[Clayart] the natural progression

mel jacobson melpots2 at visi.com
Mon Nov 7 04:57:39 EST 2016

and, others please join in on the philosophical discussion.

if you are going to start a pottery, studio, space...it just 
seems to me that one should start the process with a fine 
clay body that fits your work.  it is the standard for 
making your work.  the bones and guts.

if you are buying ready made, make sure you know the 
parameters of the body.  what does it do?  crack, warp, or 
is it perfect for your work.???? that is the first quest.'
what is the color fired?  when that happens, and you have 
discovered perfection., you start full production.  and that 
production will match your kiln and its parameters.

if that final tally is cone 3, then so be it. if it is cone 
7, so be it.  you know you have perfect melted clay.

the last thing that happens is the finding and matching a 
glaze that will vitrify and complete the work.  if that is 
cone 8, who cares, the glaze can be made to match.

you don't care if it is not cone 6 on the nuts.  it is in a 
range.   you tweak to perfection.

color, texture all will come with time.  but, you should 
have  a base glaze that works all the time.  one base that 
you trust and can pretty much color at will.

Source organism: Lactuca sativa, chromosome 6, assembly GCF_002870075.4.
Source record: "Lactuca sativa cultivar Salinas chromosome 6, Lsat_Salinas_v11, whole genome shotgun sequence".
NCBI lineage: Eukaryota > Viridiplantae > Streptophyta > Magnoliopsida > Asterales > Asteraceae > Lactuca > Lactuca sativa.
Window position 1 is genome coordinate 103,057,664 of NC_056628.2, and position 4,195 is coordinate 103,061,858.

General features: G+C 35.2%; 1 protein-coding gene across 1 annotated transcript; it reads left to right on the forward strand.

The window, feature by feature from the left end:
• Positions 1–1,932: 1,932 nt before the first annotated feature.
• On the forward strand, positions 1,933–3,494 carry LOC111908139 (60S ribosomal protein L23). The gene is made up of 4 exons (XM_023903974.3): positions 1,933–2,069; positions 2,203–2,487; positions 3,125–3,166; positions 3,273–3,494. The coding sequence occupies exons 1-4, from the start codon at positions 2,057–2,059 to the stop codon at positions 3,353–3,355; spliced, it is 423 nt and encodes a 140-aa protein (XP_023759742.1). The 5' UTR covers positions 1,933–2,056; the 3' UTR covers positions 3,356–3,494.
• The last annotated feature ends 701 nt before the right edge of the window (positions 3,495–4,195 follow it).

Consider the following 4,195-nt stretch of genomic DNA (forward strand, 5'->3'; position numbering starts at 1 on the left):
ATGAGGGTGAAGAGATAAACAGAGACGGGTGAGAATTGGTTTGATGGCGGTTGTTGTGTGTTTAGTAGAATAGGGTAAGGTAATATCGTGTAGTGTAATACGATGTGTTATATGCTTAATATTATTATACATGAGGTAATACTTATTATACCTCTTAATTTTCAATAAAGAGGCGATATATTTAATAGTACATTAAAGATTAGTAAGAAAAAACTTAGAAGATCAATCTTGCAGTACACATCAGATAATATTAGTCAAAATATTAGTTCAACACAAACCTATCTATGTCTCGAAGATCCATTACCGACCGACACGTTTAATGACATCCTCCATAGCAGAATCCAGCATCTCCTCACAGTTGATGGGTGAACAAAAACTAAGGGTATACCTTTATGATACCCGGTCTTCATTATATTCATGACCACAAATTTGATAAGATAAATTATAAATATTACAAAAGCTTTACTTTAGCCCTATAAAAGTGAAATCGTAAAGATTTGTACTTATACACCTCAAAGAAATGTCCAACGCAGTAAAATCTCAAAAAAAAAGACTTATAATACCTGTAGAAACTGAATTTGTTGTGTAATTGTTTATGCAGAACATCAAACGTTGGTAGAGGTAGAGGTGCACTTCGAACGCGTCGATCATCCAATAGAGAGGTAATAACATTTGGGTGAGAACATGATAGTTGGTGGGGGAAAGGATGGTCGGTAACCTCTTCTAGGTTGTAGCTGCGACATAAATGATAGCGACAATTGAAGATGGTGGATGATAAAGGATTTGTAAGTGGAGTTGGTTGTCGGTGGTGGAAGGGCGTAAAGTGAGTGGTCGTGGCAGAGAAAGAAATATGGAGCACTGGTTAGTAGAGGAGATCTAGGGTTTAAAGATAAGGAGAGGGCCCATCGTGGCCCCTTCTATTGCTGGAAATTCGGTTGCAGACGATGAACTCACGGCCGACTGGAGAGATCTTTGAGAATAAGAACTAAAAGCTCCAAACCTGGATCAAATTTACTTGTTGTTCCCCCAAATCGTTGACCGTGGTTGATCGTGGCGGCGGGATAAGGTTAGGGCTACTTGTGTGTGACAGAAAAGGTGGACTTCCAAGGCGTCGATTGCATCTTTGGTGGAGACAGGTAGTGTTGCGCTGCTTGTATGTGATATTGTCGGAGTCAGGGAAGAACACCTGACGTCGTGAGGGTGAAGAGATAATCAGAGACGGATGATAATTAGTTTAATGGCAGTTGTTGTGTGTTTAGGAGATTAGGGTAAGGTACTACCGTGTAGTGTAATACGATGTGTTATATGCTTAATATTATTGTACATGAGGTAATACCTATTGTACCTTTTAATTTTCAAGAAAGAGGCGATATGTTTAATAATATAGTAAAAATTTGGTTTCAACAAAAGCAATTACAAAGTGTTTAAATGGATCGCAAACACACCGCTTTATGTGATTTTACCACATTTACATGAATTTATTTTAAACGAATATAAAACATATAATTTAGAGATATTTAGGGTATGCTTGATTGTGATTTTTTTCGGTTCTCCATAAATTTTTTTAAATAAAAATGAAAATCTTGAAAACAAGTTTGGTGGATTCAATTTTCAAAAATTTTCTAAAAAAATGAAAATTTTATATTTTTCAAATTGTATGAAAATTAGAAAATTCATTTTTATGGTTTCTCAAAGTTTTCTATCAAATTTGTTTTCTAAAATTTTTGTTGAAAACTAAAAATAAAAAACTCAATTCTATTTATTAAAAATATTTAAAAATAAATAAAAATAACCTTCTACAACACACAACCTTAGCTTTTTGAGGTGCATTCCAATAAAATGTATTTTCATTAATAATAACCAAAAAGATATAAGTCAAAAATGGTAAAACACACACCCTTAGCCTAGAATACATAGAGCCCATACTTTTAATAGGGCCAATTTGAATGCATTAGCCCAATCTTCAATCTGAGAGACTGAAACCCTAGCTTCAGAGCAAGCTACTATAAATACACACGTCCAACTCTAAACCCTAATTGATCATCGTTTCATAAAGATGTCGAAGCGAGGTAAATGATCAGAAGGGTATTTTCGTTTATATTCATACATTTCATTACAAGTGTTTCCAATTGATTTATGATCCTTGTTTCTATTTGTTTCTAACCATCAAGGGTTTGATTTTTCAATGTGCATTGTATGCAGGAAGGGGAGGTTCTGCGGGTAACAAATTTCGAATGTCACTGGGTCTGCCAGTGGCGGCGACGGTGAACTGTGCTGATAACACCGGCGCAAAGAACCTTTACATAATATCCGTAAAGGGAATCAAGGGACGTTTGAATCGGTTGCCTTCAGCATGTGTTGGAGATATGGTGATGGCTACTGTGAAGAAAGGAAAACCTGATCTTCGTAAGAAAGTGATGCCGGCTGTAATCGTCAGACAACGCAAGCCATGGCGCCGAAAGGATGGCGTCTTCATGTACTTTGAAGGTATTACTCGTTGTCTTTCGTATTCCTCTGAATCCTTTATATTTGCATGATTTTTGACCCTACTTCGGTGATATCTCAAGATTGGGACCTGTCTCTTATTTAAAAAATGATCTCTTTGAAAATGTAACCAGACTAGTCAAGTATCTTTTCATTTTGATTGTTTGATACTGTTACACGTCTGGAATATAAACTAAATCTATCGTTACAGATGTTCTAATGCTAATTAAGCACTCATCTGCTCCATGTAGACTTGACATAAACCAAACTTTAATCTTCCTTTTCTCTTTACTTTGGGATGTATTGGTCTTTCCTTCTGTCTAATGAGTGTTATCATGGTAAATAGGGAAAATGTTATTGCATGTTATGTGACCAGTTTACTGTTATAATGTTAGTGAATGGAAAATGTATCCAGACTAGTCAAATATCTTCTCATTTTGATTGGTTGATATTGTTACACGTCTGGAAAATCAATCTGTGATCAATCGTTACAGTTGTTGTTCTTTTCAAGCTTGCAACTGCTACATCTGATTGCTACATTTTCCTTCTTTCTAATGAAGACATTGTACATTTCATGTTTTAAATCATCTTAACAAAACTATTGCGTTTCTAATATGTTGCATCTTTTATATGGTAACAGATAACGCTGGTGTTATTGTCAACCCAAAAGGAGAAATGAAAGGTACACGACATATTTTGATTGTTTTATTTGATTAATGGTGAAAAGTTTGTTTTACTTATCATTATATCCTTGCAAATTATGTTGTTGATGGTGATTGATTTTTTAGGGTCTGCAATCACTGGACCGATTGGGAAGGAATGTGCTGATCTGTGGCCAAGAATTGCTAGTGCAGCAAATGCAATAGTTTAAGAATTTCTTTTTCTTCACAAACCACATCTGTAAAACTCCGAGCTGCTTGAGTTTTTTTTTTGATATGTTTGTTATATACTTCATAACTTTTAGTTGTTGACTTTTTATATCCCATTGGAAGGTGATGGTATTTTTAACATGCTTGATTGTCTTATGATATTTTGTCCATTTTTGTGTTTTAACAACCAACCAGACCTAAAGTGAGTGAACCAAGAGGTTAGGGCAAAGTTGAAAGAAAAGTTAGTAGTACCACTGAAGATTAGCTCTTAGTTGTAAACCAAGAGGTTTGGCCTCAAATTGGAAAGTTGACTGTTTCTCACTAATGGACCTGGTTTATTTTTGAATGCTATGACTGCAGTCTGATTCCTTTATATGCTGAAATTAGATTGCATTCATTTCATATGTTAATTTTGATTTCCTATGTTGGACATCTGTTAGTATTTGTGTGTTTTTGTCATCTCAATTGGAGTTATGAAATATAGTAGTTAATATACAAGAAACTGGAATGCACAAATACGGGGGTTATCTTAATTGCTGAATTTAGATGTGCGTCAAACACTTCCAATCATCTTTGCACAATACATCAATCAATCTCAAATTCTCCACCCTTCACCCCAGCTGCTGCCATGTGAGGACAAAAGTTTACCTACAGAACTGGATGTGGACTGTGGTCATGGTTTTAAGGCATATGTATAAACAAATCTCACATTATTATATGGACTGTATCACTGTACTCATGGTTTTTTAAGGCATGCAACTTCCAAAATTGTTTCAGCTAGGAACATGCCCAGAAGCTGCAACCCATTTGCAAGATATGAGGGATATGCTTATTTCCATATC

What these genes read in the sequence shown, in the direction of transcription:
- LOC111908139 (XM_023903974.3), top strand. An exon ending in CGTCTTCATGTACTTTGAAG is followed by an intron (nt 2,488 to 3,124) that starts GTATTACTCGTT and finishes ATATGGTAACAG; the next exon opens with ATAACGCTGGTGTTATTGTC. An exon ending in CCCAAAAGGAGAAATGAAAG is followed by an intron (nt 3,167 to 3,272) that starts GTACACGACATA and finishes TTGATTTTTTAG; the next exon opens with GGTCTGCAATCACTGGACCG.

then, i would send all that research to ron roy and say.
`is this going to work for my entire life?`  pay him to do 
this.  it is not charity.  it is an investment in your life 
,  perhaps the most important step in the process.

i did not have a hooozah moment one day and say...i fire to 
cone 11.  just opposite, i did not like cone 9.  it was weak.
i found the sweet spot for my pots and what i do..it was 
cone 11.  that is what made my work sing. it was thousands 
of pots to get to that point.

there is not nobility in firing to cone 11-12.  it just 
happen to work for me. i love melted clay and glaze. it is 
my aesthetic.
period.  each finds their own way.
but it takes knowledge of materials, a great deal of testing 
and that includes the final product.

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